Great Britain -- History -- Elizabeth, 1558-1603 -- Fiction
    , or
    Jews -- Italy -- Bologna -- Conversion to Christianity -- History -- 19th century**
As I've argued elsewhere and in my Library of Congress talk, problems 1, 2 and 3 are mitigated by having LOTS of tags. Idiocy, malice and personal junk fall out statistically. A tag here or there can't be trusted, but a large body of tags in agreement is different.

Problems 4 and 5 are harder to tackle. Flickr has shown the way with one solution, statistical clustering. The screen shot below shows this--clusters of images related to the tag "bow."

Some day--when I become a better programer?--I'm going to try this on LibraryThing data. It will help with ambiguity—the secondary tags on the various meanings of "leather" are surely wildly divergent! But I suspect it separates better than it clarifies. Flickr supposes that tags fall into discrete clusters, but subjects interact with books in extremely complex ways. On a more basic level, I am suspicious of the too-quick resort to algorithms against user data.*** After all, if computers are so good at figuring out meaning, why were users necessary in the first place? It smacks of technological revanchism.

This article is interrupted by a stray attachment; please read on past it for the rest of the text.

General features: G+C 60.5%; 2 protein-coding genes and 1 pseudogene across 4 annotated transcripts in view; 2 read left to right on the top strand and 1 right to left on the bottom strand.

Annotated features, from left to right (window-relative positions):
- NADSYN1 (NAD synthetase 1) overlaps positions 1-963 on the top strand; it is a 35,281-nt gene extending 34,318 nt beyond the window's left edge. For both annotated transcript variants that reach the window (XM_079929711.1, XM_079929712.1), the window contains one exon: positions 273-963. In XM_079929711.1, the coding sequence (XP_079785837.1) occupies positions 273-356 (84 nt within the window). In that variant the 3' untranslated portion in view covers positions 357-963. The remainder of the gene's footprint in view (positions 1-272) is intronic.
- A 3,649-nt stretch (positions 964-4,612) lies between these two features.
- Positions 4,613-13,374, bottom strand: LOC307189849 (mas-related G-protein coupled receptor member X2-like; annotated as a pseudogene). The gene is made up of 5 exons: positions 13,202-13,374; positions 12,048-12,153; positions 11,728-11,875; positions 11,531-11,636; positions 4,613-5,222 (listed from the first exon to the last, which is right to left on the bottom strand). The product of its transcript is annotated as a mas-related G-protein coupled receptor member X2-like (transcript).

So, where Flickr's clusters are automated, tagmash is a semi-automated process. LibraryThing does the statistics, but users decide what the meaningful clusters are. Some mashes are interesting and useful. Some aren't. By and large, uninteresting clusters won't last.****

This certainly helps with ambiguity. Take the problemmatic tag leather, which divides easily into tagmashes like:
Now let's take the "focusing" power of hierarchy. As mentioned above, there is no good way to get at "france during wwii." The tag Vichy covers some of the ground, but not enough. Tagmash provides an answer.